Enviable Glasgow, with two fine symphony orchestras and the astonishing Scottish Chamber Orchestra to satisfy its musical needs, not to mention the excellent students of the Royal Scottish Academy. These forces came together to celebrate Peter Maxwell Davies’s 75th birthday. You can find more details at the composer’s website: maxopus.com
The output is by now vast, with the 300 opus-numbered works accounting for by no means everything. Max makes no secret of his speedy production: the full-length trumpet concerto was knocked off in a week, the 27-minute Fifth Symphony turned out in a month. The symphonies have dominated the public perception of Davies for a long while. They were represented here by the Fourth, a work written for the SCO. Their performance with Oliver Knussen conducting was the highlight of the concerts I heard. The work scurries, cackles and splutters for an incessant, coruscating forty minutes. I didn’t quite get it in 1988 and nor do I now. What are the themes? Where are the markers, harmonic and melodic, that any extended work needs? And the orchestration has a peculiar sameness. Fussy scale and arpeggio figures in winds and strings, and stock brass eruptions. Anyone who wants horns not to do upward glissandi or trumpets not to erupt in scotch snap-laden flourishes will have a hard time with the symphonies.
The RSA students played the eighth of the Naxos Quartets. A tribute to their musicality and diligence. As with all Max’s concert music, the technical difficulties are cruel. Did they feel it was worth it? The composer was gracious, the audience polite. It illustrated the problem I have with the recent music, namely a lack of tension. Everything in the recent works seems to consist of length; there is a dogged on-and-onness to them.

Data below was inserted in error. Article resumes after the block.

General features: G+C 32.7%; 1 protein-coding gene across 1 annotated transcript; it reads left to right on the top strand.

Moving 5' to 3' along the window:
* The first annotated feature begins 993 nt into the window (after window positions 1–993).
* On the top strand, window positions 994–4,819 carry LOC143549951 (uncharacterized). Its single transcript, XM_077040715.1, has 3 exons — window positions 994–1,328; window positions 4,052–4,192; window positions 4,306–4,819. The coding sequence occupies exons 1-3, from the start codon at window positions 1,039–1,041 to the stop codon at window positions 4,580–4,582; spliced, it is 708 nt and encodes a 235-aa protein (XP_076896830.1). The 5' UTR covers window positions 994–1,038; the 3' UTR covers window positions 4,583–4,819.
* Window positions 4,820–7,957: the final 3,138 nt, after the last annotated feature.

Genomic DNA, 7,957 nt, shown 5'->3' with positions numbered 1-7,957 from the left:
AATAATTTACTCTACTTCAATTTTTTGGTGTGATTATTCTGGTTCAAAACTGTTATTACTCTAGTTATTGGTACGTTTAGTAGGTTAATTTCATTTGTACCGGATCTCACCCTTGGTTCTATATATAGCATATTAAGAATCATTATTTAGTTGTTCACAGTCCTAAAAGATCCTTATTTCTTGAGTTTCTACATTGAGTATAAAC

Livelier than this was the new St. Francis Overture premiered by the BBC Scottish Symphony Orchestra conducted by Ilan Volkov who looks like he should turn eighteen next birthday. Max explained that the work eschewed the hagiography of Messiaen – he clearly dislikes that composer’s opera on the same subject - for an attempt to portray the saint’s inner world. It’s a pretty turbulent, Calvinistic place, it should be said. The orchestral sound swirled convincingly; the rasping climax was tellingly done. If one was prepared to indulge a lack of real distinction in the meodic writing, it was a fine work, warmly received. I was unable to attend the performance of the opera Tavener. It has just been released by the NMC label (NMC D 157).
Perhaps another remark by Davies brought into focus my unease with the path he has taken. He said the Overture was asking to be expanded into something bigger, perhaps another symphony. Always, with this enormously gifted musician, more: large movements merge into larger works which merge ino vast cycles of works. I miss in this expanding universe the Stravinskian or Beethovenian move towards a late laconicism, a tightening and reigning-in in the interests of marshalling force. But as an example of how to be a composer in the unmusical world he has few equals. Happy birthday Max.